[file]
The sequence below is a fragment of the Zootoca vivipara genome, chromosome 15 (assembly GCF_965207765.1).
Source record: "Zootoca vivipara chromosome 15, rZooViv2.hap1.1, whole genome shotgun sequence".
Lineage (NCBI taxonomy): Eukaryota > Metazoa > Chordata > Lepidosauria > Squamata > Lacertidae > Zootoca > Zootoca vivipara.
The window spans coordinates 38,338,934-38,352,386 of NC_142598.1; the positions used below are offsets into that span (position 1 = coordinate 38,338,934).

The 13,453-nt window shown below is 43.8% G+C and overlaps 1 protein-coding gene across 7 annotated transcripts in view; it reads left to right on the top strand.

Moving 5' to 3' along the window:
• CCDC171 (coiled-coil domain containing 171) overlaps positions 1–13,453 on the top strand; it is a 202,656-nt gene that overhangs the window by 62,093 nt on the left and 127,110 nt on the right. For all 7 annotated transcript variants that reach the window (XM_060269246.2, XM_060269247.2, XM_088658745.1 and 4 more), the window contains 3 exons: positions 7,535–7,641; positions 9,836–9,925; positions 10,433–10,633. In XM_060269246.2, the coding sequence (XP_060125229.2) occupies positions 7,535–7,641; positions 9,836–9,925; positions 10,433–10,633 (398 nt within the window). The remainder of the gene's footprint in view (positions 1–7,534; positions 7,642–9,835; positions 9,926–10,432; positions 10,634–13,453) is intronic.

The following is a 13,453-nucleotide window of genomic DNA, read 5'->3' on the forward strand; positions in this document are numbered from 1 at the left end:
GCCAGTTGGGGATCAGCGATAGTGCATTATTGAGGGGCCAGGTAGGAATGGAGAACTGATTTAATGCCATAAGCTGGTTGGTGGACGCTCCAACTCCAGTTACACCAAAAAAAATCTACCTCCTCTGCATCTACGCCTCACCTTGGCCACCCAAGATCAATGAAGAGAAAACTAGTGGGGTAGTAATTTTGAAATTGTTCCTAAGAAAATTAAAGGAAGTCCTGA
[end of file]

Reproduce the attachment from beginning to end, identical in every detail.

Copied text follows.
The sequence below is a fragment of the Zootoca vivipara genome, chromosome 15 (assembly GCF_965207765.1).
Source record: "Zootoca vivipara chromosome 15, rZooViv2.hap1.1, whole genome shotgun sequence".
Lineage (NCBI taxonomy): Eukaryota > Metazoa > Chordata > Lepidosauria > Squamata > Lacertidae > Zootoca > Zootoca vivipara.
The window spans coordinates 38,338,934-38,352,386 of NC_142598.1; the positions used below are offsets into that span (position 1 = coordinate 38,338,934).

The 13,453-nt window shown below is 43.8% G+C and overlaps 1 protein-coding gene across 7 annotated transcripts in view; it reads left to right on the top strand.

Moving 5' to 3' along the window:
• CCDC171 (coiled-coil domain containing 171) overlaps positions 1–13,453 on the top strand; it is a 202,656-nt gene that overhangs the window by 62,093 nt on the left and 127,110 nt on the right. For all 7 annotated transcript variants that reach the window (XM_060269246.2, XM_060269247.2, XM_088658745.1 and 4 more), the window contains 3 exons: positions 7,535–7,641; positions 9,836–9,925; positions 10,433–10,633. In XM_060269246.2, the coding sequence (XP_060125229.2) occupies positions 7,535–7,641; positions 9,836–9,925; positions 10,433–10,633 (398 nt within the window). The remainder of the gene's footprint in view (positions 1–7,534; positions 7,642–9,835; positions 9,926–10,432; positions 10,634–13,453) is intronic.

The following is a 13,453-nucleotide window of genomic DNA, read 5'->3' on the forward strand; positions in this document are numbered from 1 at the left end:
GCCAGTTGGGGATCAGCGATAGTGCATTATTGAGGGGCCAGGTAGGAATGGAGAACTGATTTAATGCCATAAGCTGGTTGGTGGACGCTCCAACTCCAGTTACACCAAAAAAAATCTACCTCCTCTGCATCTACGCCTCACCTTGGCCACCCAAGATCAATGAAGAGAAAACTAGTGGGGTAGTAATTTTGAAATTGTTCCTAAGAAAATTAAAGGAAGTCCTGA